Mechanics without Muscle: Biomechanical inspiration from the plant world

Patrick T. Martone, Michael Boiler, Ingo Burgert, Jacques Dumais, Joan Edwards, Katharine MacH, Nick Rowe, Markus Rueggeberg, Robin Seidel, Thomas Speck

Research output: Contribution to journalArticlepeer-review

103 Scopus citations


Synopsis Plant and animal biomechanists have much in common. Although their frame of reference differs, they think about the natural world in similar ways. While researchers studying animals might explore airflow around flapping wings, the actuation of muscles in arms and legs, or the material properties of spider silk, researchers studying plants might explore the flow of water around fluttering seaweeds, the grasping ability of climbing vines, or the material properties of wood. Here we summarize recent studies of plant biomechanics highlighting several current research themes in the field: expulsion of high-speed reproductive projectiles, generation of slow movements by shrinking and swelling cell walls, effects of ontogenetic shifts in mechanical properties of stems, flexible reconfiguration and material properties of seaweeds under crashing waves, and the development of botanically-inspired commercial products. Our hope is that this synopsis will resonate with both plant and animal biologists, encourage cross-pollination across disciplines, and promote fruitful interdisciplinary collaborations in the future.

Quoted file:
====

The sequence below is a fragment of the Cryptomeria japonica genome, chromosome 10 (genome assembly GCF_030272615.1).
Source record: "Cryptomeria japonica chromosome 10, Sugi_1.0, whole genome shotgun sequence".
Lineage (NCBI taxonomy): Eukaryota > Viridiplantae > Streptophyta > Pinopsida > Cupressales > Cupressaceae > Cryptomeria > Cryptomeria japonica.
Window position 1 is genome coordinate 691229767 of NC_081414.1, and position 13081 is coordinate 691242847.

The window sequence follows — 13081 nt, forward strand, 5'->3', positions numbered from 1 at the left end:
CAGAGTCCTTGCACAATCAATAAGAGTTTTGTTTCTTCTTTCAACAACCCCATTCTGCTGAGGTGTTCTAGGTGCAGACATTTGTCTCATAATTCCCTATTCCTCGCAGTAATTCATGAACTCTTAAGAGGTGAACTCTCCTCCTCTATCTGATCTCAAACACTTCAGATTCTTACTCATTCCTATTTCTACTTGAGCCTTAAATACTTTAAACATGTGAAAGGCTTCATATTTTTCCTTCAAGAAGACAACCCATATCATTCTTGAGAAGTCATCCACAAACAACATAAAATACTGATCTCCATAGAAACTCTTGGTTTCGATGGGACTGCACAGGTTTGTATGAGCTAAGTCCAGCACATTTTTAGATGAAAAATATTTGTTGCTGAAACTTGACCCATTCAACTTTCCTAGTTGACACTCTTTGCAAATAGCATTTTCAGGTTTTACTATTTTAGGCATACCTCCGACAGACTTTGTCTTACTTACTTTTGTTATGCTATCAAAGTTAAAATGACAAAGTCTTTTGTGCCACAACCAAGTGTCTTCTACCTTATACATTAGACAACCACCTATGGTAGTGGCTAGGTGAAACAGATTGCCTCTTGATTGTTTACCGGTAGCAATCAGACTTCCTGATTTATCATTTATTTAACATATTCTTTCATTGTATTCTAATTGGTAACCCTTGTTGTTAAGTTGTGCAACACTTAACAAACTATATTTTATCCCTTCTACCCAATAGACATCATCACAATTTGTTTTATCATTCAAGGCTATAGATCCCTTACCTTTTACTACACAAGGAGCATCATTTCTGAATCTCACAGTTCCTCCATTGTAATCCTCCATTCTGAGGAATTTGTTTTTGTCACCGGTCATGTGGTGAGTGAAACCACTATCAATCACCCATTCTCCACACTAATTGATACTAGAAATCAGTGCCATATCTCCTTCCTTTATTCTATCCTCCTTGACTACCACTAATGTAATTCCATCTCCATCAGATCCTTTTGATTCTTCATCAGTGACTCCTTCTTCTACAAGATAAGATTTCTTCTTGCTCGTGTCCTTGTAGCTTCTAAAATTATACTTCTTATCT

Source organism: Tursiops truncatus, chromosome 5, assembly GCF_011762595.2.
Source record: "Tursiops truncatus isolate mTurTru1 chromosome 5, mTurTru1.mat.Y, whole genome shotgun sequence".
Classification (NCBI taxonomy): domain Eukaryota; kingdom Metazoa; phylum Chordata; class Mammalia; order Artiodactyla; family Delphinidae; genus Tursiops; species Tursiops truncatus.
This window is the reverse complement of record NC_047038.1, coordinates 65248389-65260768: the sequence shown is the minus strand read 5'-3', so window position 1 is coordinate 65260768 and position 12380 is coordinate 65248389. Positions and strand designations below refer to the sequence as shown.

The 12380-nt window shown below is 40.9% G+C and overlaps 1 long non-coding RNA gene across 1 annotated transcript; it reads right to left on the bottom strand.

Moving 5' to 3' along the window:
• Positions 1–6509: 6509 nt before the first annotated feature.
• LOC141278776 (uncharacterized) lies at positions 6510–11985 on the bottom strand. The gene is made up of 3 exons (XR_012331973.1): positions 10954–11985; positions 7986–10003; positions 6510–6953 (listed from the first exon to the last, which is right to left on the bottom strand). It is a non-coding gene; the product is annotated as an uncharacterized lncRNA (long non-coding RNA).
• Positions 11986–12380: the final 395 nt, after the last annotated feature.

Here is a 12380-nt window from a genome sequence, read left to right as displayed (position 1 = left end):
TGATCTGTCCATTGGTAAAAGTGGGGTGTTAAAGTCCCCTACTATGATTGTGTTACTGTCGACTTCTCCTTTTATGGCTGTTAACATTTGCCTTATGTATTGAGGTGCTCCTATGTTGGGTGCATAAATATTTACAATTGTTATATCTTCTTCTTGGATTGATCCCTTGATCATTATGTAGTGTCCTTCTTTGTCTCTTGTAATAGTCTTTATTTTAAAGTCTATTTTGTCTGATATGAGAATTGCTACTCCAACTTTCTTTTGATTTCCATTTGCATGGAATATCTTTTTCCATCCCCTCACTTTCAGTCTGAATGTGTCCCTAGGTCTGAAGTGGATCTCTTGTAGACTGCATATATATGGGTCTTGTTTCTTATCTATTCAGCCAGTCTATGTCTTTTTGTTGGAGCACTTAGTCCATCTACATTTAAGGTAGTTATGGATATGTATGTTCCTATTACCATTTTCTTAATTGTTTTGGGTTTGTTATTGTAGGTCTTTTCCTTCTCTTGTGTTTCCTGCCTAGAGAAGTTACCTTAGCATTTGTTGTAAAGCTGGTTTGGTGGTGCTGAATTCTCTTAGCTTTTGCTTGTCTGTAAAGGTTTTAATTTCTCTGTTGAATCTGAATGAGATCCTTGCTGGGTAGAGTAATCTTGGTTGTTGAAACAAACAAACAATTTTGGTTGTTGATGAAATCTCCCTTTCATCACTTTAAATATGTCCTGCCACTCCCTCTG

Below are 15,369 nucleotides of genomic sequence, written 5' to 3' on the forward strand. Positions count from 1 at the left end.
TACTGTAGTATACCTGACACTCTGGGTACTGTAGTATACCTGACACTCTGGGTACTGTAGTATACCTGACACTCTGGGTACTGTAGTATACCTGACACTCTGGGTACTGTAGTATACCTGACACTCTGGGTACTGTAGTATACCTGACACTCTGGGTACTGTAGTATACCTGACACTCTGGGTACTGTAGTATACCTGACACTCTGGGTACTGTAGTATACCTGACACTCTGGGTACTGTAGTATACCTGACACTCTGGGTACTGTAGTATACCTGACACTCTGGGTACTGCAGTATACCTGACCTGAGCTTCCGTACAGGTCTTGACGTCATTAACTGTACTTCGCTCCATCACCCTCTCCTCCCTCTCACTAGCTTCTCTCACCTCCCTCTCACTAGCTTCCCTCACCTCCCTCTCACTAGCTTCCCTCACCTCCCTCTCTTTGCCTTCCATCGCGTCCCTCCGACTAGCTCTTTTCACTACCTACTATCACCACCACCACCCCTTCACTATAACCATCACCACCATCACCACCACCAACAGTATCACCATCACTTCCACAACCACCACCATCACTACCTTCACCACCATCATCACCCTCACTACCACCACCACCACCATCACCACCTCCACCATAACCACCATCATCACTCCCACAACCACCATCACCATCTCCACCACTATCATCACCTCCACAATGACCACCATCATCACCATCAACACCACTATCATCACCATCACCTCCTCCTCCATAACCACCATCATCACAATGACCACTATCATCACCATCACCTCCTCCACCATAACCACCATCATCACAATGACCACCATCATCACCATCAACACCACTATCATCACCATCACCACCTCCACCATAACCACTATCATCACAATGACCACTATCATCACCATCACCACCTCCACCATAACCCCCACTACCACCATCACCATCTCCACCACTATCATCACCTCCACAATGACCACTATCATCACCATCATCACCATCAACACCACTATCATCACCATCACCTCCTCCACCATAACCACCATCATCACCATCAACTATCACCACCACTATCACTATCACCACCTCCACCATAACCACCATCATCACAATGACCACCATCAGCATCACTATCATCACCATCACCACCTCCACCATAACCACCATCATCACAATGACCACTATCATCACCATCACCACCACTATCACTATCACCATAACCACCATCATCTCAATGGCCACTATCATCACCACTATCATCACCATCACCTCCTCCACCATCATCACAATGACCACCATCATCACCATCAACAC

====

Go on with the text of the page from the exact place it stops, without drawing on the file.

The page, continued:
Original languageEnglish
Pages (from-to)888-907
Number of pages20
JournalIntegrative and Comparative Biology
Issue number5
StatePublished - Nov 2010


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